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Last Updated on June 8, 2022, by eNotes Editorial. Word Count: 456

Justice Through Transgression

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Perhaps the central theme of the tales of Robin Hood is social and economic justice. Such justice often requires breaking the law, a fact encapsulated by the Merry Men’s proclaimed mission to steal from the rich and give to the poor. Robin Hood and his band would often steal gold from corrupt noblemen or from Prince John’s minions—funds that had been collected as taxes from impoverished people. From there, Robin would redistribute this wealth to  its original owners. Although Robin is branded as an outlaw and constantly pursued by the Sheriff of Nottingham, he is regarded as a hero of the common people. After losing his title and estate, Robin Hood realizes that the best way for him to fight societal, systemic injustices is to work outside of these systems. Thus, he and the Merry Men break the law in order to serve a greater purpose and a higher system of morality. The same could be said about political power. By the end of most of these stories, Robin Hood prevails in his struggle against Prince John by seizing power away from him and helping to restore King Richard, who is popular among the poor and the rightful heir to the throne.

Camaraderie Despite Hardship

From the outset of their adventures, Robin Hood and his Merry Men form lasting bonds through their hardships and adventures together. For example, when Robin Hood first ventures into Sherwood Forest, he encounters the large and imposing Little John, who challenges Robin to a duel with quarterstaves over a narrow bridge crossing a river. Although Little John wins, Robin earns his respect and loyalty. The two of them become lifelong friends—indeed, Little John is even there at Robin’s deathbed. This kind of loyalty illustrates the authenticity of a life unencumbered by excessive greed or wealth. The Merry Men live simply in the forest, donating most of the gold they steal to those who need it most. True to their name, the Merry Men become famous for their merrymaking: they eat, drink, and sing songs, enjoying each other’s company and celebrating their victories over their enemies.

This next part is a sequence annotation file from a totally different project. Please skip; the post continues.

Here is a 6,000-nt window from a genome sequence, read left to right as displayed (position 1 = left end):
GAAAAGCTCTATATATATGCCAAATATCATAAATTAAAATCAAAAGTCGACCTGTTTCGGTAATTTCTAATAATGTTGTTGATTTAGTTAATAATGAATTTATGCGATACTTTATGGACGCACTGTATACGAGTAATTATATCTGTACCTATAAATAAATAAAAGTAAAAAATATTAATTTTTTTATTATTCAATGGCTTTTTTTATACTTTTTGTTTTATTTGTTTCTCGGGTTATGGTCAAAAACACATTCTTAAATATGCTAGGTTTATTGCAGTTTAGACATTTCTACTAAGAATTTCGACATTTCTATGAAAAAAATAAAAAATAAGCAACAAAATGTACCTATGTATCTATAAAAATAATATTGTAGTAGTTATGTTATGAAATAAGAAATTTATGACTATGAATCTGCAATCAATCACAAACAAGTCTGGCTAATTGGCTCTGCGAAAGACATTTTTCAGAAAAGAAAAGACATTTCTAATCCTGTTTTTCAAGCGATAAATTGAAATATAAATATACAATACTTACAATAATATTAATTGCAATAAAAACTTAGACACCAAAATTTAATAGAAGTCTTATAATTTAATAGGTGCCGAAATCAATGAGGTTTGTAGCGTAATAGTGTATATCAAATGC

This camaraderie among the Merry Men is portrayed as superior to the avarice and greed of Prince John and the Sheriff of Nottingham, who hoard wealth in their castles and make the commoners suffer. And when the Sheriff captures one of the Merry Men, Will Stutley, Robin Hood and the rest of his band are all willing to risk their lives to rescue Will from execution. Throughout the Merry Men’s adventures, they grow closer together and show that a good life is worth fighting for when one has the companionship of generous, lively, and loyal friends.